You should access the data of the structs only via accessor methods (properties) This is necessary to avoid an unconscious "copy-by-value" behavior, which might not be what you intended. The intended usage pattern for them is to support "atomic" application specific types, which can be embedded in memory and in the relational tables.
Also currently arrays, collections or dictionaries of user-defined value types are not supported
For user-defined values, the same rules, which apply to user-defined persistent reference types apply; the exception being that no standalone entities are allowed (refer to the User-defined persistent reference types section below for the more information).
Change Tracking for Value Type Fields
If an instance of a persistence capable class contains a built-in value type field and this field is passed by reference (as a ref parameter) to a method that modifies the field, OpenAccess ORM cannot track this change. In practice what this means, is that the object instance containing the value type field will not be marked as modified and will not be updated when the enclosing transaction is committed. As, this can lead to unexpected behavior, the OpenAccess ORM enhancer will detect such situations and issue a warning during enhancement.
The behavior described above is only true for built-in value types (Refer to Built-in Value Types for a list of the built-in value types supported in OpenAccess ORM). In the case of user-defined persistent value types, there are no such limitations; change tracking works even when the user-defined value type fields are passed by reference. Therefore, there are no warnings printed by the enhancer for user-defined value type fields.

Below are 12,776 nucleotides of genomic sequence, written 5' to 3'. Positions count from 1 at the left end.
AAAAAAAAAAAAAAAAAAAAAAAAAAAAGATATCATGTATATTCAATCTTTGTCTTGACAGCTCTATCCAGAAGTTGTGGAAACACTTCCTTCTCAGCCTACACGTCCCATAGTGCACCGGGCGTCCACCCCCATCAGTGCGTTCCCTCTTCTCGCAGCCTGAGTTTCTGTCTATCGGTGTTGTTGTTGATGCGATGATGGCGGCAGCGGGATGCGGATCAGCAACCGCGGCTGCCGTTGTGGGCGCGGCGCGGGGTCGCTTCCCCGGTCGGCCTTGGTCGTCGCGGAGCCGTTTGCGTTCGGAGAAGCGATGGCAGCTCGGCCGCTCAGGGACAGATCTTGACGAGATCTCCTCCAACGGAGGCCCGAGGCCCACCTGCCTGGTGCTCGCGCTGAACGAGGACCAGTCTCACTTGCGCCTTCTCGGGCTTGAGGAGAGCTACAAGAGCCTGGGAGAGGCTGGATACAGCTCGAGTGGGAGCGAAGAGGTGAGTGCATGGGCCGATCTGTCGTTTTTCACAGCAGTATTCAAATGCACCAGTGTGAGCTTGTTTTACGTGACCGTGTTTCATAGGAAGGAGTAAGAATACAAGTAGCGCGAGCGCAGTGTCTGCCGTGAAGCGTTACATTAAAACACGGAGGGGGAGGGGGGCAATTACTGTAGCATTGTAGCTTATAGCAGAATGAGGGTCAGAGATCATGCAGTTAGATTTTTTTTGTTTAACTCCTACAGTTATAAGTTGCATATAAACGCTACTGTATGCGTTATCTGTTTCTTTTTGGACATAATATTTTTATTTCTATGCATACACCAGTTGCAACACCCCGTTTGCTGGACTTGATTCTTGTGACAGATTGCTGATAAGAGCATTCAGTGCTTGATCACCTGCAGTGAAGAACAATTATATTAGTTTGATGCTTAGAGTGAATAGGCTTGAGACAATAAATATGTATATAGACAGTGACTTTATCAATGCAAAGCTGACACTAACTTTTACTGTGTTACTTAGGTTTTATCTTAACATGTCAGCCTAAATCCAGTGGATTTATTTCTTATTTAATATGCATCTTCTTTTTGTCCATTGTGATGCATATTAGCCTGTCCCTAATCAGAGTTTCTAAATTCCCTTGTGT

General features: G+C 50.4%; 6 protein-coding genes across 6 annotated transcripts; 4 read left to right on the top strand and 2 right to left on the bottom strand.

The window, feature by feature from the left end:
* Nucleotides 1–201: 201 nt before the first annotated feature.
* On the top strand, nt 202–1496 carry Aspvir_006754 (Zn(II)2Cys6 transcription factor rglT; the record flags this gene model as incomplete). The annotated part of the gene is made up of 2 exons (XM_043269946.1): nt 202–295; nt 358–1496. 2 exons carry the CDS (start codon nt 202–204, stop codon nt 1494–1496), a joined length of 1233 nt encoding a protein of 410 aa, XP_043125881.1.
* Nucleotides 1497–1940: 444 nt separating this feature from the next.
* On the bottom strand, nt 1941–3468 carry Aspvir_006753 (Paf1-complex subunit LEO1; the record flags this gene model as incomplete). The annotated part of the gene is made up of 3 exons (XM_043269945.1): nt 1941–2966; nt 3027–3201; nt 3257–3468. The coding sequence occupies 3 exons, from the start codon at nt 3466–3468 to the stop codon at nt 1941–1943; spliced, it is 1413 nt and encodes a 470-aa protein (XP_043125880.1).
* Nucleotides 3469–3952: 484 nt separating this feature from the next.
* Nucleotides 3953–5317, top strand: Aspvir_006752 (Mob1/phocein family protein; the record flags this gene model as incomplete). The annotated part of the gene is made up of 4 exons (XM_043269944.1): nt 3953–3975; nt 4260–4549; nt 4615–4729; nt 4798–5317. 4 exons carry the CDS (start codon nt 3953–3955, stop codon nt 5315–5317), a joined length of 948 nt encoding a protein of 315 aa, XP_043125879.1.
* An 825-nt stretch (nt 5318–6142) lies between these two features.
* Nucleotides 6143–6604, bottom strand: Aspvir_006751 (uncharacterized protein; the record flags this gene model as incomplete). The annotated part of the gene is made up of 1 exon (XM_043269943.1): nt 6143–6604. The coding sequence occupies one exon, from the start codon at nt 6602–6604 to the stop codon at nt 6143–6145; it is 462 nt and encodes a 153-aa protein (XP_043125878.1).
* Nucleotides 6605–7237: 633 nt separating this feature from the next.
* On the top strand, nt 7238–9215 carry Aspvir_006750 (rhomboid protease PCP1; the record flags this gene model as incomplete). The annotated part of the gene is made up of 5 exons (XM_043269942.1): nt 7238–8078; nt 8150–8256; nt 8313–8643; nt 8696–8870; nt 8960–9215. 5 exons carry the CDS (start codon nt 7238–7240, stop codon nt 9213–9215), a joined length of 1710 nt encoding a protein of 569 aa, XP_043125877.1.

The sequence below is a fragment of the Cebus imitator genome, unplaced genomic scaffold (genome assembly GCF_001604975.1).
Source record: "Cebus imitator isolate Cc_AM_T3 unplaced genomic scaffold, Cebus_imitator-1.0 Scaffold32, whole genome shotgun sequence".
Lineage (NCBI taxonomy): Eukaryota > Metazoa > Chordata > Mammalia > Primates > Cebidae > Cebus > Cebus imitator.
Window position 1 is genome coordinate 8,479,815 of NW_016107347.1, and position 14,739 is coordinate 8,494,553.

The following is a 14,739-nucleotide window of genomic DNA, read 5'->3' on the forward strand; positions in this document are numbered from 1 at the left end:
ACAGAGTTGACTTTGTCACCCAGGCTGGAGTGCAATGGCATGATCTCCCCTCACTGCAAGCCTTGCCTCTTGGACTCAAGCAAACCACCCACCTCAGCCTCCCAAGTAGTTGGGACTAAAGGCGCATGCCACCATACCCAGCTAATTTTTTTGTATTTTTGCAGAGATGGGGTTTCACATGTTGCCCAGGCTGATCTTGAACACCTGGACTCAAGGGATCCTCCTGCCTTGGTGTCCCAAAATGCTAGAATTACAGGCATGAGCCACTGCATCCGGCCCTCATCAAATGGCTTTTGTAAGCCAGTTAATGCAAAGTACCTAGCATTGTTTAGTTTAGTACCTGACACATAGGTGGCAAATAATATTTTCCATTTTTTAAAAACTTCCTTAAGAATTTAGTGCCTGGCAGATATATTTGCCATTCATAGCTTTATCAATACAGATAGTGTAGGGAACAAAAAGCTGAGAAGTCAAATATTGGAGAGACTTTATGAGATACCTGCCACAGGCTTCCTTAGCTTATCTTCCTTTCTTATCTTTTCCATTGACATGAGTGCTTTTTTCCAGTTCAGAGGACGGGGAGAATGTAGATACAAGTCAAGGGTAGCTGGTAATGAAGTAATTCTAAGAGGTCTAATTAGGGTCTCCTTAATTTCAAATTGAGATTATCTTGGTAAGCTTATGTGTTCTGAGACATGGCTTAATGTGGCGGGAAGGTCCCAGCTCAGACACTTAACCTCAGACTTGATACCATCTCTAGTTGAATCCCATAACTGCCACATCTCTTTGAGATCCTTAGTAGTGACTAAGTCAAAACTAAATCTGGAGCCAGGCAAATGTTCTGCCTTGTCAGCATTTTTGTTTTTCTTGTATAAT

Consider the following example. Start with a persistence capable class, MyPersistent:
In the MySource.cs source file, define a method with an int parameter passed by reference:
int MethodWithRefParam( ref int val )
val = val + 42;
In the following code, the value of the persistent int field is passed by reference:
IObjectScope os = . . .
MyPersistent obj = . . .
MethodWithRefParam( ref obj.intValue );
For this code, the OpenAccess ORM enhancer prints the following warning:
MySource.cs(15,4): Warning: Cannot track changes for the field MyPersistent.intValue in the call of int MethodWithRefParam(int ByRef).
In the above case, even though the intValue field has been modified, the obj instance will not be updated in the database during the Commit() call.
You can avoid the above situation and the enhancer warning, by making a change to your source code. There are two possibilities:
The easiest way is to simply not to rely on the use of the "ref" parameter and instead assign the object field to the return value from the method:
obj.intValue = MethodWithRefParam( obj.intValue );
OpenAccess ORM can track this "direct" modification to the object and can properly mark it as modified.
A second possibility is to use an additional "out" parameter and pass the value type twice. For value type fields that are passed as "out" parameters the OpenAccess ORM change tracking mechanism will always mark the object containing the passed value type as modified (Even if the method does not actually modify the parameter).
The following example shows how this works. First redefine the method to take the "ref" parameter and an additional "out" parameter:
int MethodWithRefParam( ref int inVal, out int outVal )
outVal = inVal + 42;
Now, when you call the method, pass the value type twice.
MethodWithRefParam( obj.intValue, obj.intValue );
OpenAccess ORM will mark obj as modified and the object will be updated in the database during the transaction Commit() call.